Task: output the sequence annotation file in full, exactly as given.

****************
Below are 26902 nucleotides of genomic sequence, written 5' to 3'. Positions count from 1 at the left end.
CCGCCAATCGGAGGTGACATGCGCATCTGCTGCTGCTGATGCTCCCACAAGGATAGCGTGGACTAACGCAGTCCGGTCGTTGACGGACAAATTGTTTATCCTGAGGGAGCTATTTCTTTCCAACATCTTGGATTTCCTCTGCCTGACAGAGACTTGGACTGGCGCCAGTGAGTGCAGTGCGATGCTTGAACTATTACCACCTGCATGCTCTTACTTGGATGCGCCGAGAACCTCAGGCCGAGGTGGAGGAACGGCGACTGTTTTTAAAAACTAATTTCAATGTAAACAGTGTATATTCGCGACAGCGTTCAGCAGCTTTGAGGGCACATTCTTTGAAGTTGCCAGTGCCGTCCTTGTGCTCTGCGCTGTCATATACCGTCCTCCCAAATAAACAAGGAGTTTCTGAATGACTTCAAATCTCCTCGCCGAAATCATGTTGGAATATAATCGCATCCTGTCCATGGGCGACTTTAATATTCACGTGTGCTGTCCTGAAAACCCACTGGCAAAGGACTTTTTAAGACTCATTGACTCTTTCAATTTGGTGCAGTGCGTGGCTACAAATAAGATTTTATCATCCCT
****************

Below are 26902 nucleotides of genomic sequence, written 5' to 3'. Positions count from 1 at the left end.
CCGCCAATCGGAGGTGACATGCGCATCTGCTGCTGCTGATGCTCCCACAAGGATAGCGTGGACTAACGCAGTCCGGTCGTTGACGGACAAATTGTTTATCCTGAGGGAGCTATTTCTTTCCAACATCTTGGATTTCCTCTGCCTGACAGAGACTTGGACTGGCGCCAGTGAGTGCAGTGCGATGCTTGAACTATTACCACCTGCATGCTCTTACTTGGATGCGCCGAGAACCTCAGGCCGAGGTGGAGGAACGGCGACTGTTTTTAAAAACTAATTTCAATGTAAACAGTGTATATTCGCGACAGCGTTCAGCAGCTTTGAGGGCACATTCTTTGAAGTTGCCAGTGCCGTCCTTGTGCTCTGCGCTGTCATATACCGTCCTCCCAAATAAACAAGGAGTTTCTGAATGACTTCAAATCTCCTCGCCGAAATCATGTTGGAATATAATCGCATCCTGTCCATGGGCGACTTTAATATTCACGTGTGCTGTCCTGAAAACCCACTGGCAAAGGACTTTTTAAGACTCATTGACTCTTTCAATTTGGTGCAGTGCGTGGCTACAAATAAGATTTTATCATCCCT